Abstract by Enrico Cantoni posting research at American Economic Association:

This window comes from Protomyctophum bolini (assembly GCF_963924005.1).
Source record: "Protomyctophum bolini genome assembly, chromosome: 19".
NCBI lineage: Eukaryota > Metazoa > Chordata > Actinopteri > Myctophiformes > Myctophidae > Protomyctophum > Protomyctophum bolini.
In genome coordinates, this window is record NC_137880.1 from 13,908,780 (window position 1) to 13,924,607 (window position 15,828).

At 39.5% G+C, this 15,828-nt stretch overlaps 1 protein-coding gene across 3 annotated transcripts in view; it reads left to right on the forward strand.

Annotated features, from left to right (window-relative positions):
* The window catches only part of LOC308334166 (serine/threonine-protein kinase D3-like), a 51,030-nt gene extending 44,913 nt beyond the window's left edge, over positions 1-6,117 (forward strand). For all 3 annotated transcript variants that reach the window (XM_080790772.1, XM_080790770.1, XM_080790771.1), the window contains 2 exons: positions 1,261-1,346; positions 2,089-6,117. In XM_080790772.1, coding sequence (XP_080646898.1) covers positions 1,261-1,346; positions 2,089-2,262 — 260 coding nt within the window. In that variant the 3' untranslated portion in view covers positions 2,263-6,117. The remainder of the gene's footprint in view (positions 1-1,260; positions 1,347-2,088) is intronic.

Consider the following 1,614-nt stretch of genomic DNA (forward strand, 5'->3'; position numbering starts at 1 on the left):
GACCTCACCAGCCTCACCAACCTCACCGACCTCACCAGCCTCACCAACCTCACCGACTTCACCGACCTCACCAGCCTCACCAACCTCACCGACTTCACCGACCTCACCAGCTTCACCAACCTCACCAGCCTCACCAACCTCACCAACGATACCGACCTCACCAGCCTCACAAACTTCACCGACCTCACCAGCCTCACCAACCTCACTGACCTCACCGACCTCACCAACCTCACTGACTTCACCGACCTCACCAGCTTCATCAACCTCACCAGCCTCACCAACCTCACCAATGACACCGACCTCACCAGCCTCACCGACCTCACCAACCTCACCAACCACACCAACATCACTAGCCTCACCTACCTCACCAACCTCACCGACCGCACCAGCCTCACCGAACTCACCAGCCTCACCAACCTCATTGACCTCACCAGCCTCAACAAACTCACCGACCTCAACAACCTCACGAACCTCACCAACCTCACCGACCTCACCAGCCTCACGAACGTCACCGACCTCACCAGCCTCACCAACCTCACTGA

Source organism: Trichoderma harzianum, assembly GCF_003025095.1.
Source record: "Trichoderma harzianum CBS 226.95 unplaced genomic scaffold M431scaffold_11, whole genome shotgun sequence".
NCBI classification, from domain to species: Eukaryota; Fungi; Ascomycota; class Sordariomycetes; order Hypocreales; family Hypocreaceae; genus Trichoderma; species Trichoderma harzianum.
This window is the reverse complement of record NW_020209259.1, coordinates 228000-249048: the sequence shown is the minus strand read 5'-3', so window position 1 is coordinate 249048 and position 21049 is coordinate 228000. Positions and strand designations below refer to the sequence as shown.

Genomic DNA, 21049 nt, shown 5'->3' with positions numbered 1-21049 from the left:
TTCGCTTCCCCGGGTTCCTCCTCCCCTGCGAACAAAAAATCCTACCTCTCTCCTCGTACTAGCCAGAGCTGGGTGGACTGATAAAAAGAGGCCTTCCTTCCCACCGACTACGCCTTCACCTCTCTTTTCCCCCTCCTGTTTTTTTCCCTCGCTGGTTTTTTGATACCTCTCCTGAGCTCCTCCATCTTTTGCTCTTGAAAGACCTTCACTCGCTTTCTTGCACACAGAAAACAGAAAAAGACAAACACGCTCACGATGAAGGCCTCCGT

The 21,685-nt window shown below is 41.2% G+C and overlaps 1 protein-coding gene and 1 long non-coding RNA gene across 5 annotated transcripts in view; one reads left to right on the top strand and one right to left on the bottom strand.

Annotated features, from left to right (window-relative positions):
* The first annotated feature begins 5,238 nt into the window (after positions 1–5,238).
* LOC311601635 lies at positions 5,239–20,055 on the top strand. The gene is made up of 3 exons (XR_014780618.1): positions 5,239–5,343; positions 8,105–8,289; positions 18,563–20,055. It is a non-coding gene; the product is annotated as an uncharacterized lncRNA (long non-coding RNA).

I study the effects of voting costs—specifically, distance to polling location—using geographic discontinuities. Opposite sides of boundaries between voting precincts are observationally identical, except for their assigned polling locations. This discontinuous assignment produces sharp changes in voters’ travel distance to cast their ballots. In nine municipalities in Massachusetts and Minnesota, a 1 standard deviation (0.245 mile) increase in distance reduces ballots cast by 2 to 5 percent across four elections. During non-presidential elections, effects are three times larger in high-minority areas than in low-minority areas. Finally, I simulate the impact of various counterfactual assignments of voters to polling places.